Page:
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What is a Heirship Affidavit?

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  • Written By: Jodee Redmond
  • Edited By: Bronwyn Harris
  • Last Modified Date: 04 November 2016
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An heirship affidavit is a legal document that may be used in some parts of the United States, including Texas, to avoid probate. Ownership of real property can pass to the deceased person's heirs quickly by using this method. The affidavit can be used in situations where a person died without leaving a valid will and where the bulk of the assets making up the estate is the real estate.

The affidavit must be signed by two individuals with personal knowledge about the deceased's estate, but who do not stand to gain anything financially from it. Each person who signs the heirship affidavit is stating under oath that they knew the deceased. The date and location of death are listed on the form, along with the names of the deceased family members and legal heirs.

The deceased's marital history, including his or her spouse's name, date of marriage and the date the couple were divorced or the date the spouse died are listed on the form. The name and current address of the deceased's living children must be provided on the heirship affidavit form. If the deceased was never married and did not have any children, the names of the deceased's parents are listed.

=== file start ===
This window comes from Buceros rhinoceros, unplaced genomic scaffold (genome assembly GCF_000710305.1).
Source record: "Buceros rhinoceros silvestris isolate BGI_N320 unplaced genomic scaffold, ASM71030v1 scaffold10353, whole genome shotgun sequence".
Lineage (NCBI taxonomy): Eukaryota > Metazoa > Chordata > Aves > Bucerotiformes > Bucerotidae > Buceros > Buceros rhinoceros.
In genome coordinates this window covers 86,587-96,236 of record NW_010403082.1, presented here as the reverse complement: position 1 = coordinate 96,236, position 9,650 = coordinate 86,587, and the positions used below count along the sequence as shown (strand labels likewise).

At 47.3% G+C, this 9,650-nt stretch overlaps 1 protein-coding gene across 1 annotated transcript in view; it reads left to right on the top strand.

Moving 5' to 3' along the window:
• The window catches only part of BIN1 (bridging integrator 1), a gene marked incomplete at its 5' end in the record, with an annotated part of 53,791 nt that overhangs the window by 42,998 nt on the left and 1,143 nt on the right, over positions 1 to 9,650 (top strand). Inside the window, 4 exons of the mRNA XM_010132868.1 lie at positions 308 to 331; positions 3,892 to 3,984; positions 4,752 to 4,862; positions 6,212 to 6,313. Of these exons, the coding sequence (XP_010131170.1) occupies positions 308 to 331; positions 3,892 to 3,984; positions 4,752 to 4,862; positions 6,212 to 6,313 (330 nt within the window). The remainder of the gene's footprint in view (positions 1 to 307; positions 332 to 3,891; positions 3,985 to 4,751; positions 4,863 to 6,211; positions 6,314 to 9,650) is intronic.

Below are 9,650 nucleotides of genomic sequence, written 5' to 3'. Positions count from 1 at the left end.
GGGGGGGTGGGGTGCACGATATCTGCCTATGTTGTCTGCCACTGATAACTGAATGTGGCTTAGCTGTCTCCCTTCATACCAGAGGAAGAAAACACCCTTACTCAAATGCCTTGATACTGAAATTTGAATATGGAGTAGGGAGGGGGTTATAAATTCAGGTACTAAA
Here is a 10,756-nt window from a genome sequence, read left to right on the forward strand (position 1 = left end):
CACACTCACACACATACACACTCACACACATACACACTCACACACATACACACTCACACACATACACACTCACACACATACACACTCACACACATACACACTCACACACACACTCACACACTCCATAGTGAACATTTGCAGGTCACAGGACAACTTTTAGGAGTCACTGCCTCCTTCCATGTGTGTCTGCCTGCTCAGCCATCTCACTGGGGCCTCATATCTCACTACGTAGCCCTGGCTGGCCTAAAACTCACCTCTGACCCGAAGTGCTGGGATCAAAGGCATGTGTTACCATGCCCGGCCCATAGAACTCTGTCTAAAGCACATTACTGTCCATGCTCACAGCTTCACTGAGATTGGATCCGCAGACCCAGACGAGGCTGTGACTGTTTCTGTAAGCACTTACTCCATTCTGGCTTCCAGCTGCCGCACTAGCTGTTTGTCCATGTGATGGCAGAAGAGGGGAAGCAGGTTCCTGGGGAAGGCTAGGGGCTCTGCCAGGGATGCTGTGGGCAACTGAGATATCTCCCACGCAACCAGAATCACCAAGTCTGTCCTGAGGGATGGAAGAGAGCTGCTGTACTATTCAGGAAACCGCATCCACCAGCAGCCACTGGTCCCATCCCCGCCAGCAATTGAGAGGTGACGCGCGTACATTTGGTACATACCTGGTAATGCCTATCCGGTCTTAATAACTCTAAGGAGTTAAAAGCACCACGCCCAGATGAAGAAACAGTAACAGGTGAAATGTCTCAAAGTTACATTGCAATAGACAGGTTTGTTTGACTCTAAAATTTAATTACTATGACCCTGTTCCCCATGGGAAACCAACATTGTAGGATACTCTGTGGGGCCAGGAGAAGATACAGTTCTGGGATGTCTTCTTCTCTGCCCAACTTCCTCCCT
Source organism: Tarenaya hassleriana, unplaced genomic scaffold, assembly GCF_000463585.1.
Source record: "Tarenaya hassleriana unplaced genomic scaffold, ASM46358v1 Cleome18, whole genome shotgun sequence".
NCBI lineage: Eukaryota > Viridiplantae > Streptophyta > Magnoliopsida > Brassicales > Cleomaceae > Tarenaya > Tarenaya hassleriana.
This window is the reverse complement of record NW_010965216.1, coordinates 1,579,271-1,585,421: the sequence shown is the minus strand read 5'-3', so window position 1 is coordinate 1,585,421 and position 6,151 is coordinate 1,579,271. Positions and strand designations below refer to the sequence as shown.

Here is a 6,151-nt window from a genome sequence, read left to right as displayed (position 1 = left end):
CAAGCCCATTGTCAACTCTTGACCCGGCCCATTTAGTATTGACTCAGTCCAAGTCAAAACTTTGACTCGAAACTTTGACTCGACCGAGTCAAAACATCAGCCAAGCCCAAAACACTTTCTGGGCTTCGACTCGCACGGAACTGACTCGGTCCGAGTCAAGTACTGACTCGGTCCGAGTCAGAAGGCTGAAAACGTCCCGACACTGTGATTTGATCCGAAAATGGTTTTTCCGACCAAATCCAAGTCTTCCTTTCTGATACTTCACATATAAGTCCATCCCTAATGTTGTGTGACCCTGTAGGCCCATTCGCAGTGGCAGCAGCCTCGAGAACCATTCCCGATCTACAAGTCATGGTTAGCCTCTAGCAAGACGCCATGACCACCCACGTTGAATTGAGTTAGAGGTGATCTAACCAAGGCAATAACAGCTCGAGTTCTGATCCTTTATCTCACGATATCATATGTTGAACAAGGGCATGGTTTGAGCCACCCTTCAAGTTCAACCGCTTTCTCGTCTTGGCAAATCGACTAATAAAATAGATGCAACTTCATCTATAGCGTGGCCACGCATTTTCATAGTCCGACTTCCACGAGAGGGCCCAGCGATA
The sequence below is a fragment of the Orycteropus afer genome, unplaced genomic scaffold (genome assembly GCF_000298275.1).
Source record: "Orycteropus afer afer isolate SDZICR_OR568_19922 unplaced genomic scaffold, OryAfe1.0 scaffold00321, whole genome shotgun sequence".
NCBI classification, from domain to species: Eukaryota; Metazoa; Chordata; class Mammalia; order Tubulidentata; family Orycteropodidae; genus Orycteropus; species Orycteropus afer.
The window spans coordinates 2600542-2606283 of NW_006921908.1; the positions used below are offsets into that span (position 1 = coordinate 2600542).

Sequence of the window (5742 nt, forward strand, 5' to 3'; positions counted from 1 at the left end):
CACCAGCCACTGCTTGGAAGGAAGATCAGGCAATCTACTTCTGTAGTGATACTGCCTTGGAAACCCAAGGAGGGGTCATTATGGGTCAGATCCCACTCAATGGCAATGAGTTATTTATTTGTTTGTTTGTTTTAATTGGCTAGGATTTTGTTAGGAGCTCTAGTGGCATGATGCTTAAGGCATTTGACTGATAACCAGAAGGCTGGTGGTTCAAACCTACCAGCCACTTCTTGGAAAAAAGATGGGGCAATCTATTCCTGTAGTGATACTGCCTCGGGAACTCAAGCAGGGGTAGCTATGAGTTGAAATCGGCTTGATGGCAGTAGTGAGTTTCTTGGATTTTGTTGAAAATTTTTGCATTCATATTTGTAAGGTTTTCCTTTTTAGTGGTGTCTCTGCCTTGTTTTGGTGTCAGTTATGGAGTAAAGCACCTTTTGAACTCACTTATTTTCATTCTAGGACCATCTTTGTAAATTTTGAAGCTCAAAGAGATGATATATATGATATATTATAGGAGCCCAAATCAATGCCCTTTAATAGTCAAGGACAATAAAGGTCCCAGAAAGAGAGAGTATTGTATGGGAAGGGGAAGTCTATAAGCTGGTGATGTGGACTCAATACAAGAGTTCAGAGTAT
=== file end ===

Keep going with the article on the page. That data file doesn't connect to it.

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The individuals executing the heirship affidavit are also swearing that the deceased was debt-free at the time of his or her death. The two witnesses are required to clearly indicate that they will not benefit financially from the deceased's estate. The signed document and notarized document is filed with the County office for land records.

For the heirship affidavit to be legally binding, it must be signed in front of a notary public. The notary is a person who has the authority to administer oaths and act as an official witness. The notary is also responsible for confirming the identity of the deponents who will be signing the affidavit by asking to see some identification before the document is signed. Acceptable forms of identification will include an image, a physical description of the individual and a signature. The notary also dates and signs the document, and affixes an official seal to the affidavit to complete his or her official duties.

Once this step has been completed, the deceased's heirs assume ownership of the property. The filed heirship affidavit gives the heirs the right to sell the real estate if they wish. The new owners may also choose to retain the property for their own use.

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